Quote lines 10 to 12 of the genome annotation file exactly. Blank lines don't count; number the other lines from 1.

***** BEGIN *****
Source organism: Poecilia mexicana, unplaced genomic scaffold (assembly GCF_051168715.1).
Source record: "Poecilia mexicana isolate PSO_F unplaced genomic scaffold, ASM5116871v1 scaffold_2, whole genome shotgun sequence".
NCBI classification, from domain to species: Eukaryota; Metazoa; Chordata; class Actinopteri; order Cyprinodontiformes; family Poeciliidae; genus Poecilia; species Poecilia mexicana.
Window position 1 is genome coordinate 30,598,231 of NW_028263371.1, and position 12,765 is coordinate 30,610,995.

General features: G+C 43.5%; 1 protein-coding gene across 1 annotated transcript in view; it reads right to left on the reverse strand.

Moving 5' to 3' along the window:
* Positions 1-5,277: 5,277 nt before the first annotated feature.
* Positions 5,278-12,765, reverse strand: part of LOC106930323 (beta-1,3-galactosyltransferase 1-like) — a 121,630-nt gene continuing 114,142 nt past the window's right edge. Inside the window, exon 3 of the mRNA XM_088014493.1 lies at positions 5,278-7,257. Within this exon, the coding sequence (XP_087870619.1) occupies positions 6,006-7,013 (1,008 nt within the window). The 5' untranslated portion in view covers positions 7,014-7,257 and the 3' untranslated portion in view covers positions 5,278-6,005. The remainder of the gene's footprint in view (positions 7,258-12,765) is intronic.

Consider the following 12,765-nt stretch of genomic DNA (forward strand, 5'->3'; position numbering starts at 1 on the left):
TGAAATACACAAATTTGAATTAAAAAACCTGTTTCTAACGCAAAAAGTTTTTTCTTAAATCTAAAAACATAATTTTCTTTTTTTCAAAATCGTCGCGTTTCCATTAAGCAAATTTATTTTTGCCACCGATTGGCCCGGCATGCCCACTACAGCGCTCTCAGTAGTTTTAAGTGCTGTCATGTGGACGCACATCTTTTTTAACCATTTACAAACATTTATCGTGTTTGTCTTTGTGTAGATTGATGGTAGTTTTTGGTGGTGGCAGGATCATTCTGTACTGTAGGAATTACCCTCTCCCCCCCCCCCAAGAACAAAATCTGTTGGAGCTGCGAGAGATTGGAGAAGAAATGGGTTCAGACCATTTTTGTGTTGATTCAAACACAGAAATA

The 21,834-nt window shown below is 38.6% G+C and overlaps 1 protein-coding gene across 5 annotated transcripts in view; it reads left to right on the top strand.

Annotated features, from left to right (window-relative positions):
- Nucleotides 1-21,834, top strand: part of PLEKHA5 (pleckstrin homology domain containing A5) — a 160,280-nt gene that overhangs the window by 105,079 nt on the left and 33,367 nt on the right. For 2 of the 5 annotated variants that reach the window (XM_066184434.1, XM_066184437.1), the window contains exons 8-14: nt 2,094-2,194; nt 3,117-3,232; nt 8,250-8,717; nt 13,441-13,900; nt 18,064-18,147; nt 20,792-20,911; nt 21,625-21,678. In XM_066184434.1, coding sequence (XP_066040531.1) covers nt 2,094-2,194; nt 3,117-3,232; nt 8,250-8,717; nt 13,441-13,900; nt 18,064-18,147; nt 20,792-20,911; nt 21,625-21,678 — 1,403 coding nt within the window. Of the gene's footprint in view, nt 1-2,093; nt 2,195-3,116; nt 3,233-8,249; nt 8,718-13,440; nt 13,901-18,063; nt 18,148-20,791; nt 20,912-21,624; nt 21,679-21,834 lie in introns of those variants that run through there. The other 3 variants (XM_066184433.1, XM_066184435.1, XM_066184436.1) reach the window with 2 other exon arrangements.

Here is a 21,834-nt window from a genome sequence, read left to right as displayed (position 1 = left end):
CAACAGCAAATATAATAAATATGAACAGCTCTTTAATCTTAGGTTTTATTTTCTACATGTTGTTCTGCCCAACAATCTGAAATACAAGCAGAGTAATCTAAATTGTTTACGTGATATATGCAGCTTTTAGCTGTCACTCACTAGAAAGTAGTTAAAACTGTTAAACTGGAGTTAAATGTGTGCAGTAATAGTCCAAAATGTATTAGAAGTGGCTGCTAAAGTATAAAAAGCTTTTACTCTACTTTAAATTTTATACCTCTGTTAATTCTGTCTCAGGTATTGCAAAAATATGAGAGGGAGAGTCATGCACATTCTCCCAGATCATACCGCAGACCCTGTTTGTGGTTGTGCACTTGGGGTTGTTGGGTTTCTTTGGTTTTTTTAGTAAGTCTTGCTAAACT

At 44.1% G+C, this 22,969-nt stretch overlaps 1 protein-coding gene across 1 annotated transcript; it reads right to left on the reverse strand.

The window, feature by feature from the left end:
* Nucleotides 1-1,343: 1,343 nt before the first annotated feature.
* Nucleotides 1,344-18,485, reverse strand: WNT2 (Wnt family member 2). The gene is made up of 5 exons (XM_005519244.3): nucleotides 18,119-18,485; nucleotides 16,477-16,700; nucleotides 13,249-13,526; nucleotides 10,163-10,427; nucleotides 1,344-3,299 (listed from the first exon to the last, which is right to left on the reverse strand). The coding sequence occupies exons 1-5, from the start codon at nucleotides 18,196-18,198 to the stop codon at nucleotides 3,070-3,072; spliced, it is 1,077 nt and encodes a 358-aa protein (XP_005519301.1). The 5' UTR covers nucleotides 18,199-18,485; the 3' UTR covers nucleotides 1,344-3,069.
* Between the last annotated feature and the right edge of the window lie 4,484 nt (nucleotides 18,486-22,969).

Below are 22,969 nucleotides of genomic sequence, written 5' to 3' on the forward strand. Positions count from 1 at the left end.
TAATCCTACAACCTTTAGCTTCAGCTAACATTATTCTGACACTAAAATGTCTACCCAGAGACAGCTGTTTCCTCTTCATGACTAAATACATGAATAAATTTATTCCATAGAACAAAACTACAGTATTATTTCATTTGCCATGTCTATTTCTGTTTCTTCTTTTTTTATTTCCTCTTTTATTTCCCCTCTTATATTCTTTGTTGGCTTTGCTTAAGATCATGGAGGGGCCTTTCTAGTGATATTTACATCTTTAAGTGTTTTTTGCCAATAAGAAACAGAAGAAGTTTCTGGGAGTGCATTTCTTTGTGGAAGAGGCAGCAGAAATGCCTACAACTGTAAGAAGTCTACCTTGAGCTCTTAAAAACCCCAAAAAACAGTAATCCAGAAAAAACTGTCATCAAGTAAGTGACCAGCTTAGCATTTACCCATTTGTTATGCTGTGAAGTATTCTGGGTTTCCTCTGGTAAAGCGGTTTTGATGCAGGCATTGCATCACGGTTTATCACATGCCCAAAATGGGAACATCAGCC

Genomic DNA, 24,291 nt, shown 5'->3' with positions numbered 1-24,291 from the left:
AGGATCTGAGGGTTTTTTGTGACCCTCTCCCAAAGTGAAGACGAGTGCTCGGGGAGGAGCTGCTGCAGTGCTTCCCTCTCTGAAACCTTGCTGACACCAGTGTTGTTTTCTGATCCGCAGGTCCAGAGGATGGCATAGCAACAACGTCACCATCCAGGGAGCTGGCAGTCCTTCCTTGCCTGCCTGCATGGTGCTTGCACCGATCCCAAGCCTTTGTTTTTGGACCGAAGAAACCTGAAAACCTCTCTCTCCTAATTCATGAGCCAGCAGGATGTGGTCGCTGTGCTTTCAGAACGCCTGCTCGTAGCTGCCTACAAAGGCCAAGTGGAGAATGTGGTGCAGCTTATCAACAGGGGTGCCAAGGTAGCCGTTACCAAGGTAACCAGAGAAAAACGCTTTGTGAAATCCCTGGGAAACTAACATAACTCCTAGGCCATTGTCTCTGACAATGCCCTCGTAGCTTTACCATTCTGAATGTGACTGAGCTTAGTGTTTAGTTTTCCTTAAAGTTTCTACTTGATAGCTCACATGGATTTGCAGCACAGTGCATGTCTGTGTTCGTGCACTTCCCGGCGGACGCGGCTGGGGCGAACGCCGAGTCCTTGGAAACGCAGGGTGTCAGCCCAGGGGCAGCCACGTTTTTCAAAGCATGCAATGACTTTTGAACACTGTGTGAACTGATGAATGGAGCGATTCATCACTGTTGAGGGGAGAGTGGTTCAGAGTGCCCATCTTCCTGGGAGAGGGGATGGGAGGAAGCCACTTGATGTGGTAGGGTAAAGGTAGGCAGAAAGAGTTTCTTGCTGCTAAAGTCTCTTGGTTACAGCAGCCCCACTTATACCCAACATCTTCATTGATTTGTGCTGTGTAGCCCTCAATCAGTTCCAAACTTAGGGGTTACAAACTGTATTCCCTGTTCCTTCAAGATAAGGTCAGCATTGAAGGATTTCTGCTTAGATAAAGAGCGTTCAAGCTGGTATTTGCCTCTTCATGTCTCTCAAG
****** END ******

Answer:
TGAAATACACAAATTTGAATTAAAAAACCTGTTTCTAACGCAAAAAGTTTTTTCTTAAATCTAAAAACATAATTTTCTTTTTTTCAAAATCGTCGCGTTTCCATTAAGCAAATTTATTTTTGCCACCGATTGGCCCGGCATGCCCACTACAGCGCTCTCAGTAGTTTTAAGTGCTGTCATGTGGACGCACATCTTTTTTAACCATTTACAAACATTTATCGTGTTTGTCTTTGTGTAGATTGATGGTAGTTTTTGGTGGTGGCAGGATCATTCTGTACTGTAGGAATTACCCTCTCCCCCCCCCCCAAGAACAAAATCTGTTGGAGCTGCGAGAGATTGGAGAAGAAATGGGTTCAGACCATTTTTGTGTTGATTCAAACACAGAAATA

The 21,834-nt window shown below is 38.6% G+C and overlaps 1 protein-coding gene across 5 annotated transcripts in view; it reads left to right on the top strand.

Annotated features, from left to right (window-relative positions):